Fig. 8

Mock-up must be evaluated in the aesthetic area as well, to guide the veneer preparation in the buccal area.

Fig. 9

The new smile line has to be checked, specially the harmony between the new curve and the lower lip. Look how the asymmetry of the patient has to match the situation we projected.

Fig. 10

The FPT (functional previsualized temporary) is used as a GPS for preparation guidance. Three main grooves will be performed to control the homogeneity of the occlusal reduction to remain in the 0,5 mm thickness for these occlusal veneers.

Fig. 11

Same protocol is applied simultaneously in the anterior area.

Fig. 12

Once the mock up is removed, we can see that, many times, there will be no mark on natural teeth.

Fig. 13

The prep-less approach is indicated to let the technician visualize the margin and as well let the dentist control the fit the day of the cementation.

Fig. 14

Once the depth cuts were done for the guided preparation, we can finalize the preparation design. This has to be simple and is defined as follows:

– cover the cusps if they are already too thin
– get to the edge of the vestibular cusp if needed aesthetically (lengthen the cusp for the smile line )
– preserve the marginal ridge (1 mm on the inside) or cover the top of the ridge if worn.
– a smooth and flat design should be created between the cusps

Fig. 15

The occlusal surfaces are made by disilicate press technique (emax press HT) and stained. Also thanks to the press technique we can wax a very thin layer (0,5 minimum thickness).

Why 0,5 mm instead of the 1,5 mm of a traditional overlay? Because when considering the sole occlusal surface, the loadings are axial: thus, restorations will only be loaded in compression, on a vertical axis, while overlays are loaded both in compression and tension. The natural marginal ridge will keep on doing its job instead of the material.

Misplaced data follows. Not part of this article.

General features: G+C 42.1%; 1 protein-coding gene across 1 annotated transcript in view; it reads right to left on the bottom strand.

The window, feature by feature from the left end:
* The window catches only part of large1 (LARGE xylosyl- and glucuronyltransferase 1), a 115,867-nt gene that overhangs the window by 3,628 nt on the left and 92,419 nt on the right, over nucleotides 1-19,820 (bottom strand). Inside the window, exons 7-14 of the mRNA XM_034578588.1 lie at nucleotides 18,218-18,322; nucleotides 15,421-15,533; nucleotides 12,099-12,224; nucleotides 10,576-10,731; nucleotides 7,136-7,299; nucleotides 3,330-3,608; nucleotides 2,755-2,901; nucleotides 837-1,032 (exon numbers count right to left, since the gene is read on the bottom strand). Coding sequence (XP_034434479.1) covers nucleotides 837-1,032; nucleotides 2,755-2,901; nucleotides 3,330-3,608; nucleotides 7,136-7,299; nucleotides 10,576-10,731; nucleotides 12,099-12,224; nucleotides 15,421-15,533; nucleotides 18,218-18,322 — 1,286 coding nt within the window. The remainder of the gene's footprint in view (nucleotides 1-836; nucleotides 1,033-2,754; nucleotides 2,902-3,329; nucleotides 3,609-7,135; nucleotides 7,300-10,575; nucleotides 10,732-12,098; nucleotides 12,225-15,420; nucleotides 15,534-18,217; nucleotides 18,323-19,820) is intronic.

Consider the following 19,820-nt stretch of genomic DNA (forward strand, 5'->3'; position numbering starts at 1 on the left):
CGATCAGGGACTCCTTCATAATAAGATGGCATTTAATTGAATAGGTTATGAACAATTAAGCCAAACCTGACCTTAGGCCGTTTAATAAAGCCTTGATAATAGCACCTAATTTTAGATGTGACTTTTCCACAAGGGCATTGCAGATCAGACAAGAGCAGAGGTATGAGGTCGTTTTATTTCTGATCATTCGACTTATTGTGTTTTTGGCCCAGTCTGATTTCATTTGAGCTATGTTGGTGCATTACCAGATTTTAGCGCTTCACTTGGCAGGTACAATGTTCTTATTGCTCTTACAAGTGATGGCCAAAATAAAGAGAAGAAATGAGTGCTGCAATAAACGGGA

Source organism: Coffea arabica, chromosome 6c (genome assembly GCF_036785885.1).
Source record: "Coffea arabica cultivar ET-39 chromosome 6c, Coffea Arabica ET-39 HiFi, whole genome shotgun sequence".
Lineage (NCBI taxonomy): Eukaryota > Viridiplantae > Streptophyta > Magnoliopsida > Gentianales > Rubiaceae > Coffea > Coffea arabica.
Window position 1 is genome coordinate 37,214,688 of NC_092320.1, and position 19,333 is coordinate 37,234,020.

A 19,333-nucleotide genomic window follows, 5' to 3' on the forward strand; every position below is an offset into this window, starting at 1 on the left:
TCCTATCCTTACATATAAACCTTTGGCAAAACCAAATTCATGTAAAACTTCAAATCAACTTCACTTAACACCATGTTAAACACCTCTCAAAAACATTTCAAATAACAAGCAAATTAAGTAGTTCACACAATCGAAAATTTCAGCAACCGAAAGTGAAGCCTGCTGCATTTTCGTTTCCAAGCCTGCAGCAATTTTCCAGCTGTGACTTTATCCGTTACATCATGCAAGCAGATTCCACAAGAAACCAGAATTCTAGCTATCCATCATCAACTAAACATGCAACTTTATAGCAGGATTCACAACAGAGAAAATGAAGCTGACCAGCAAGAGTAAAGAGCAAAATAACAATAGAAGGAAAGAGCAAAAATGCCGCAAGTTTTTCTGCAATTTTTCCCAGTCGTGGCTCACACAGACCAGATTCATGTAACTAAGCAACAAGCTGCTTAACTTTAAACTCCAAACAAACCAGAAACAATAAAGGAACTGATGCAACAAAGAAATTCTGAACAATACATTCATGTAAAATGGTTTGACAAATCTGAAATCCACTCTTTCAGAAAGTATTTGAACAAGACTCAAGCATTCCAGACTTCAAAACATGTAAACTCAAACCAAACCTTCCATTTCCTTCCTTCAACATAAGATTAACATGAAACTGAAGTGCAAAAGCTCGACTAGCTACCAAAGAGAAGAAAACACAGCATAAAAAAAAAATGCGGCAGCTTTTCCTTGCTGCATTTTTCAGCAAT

Fig. 16

For the premolars sometimes is possible to use the sandwich concept proposed by Dr. Vailati (2008) to preserve as much as possible the healthy teeth structure by bonding two pieces in a retentive tooth. If the defect is bigger and not retentive, it is possible to go for one piece only.

Fig. 17

Note the preservation of the natural marginal ridge and the optical integration of the restoration.

Fig. 18

Laminate veneers were bonded one by one (10 min per restoration) with an individual dam.

Fig. 19

New arch, new occlusion, minimum invasiveness.

Fig. 20

The new smile line creates a good look of the new silhouette.

Fig. 21

A night guard placed in the lower arch is recommended for all the parafunctional cases to protect restorations during the night.

Fig. 22

Thanks to Gerald Ubassy and Florence Ozil for the lab work of these beautiful restorations, the power of teamwork.

Fig. 23

On the before and after pictures, the enhancement of the smile can be noted.

 

Conclusions

Worn dentition is a challenge for the dentist. Contemporary concepts must be used to fit with the minimally invasive philosophy. Clinical protocol must fit as well with the reality (feasible, teachable and repeatable). That is why a prep less method instead of no prep is more useful for every day practice.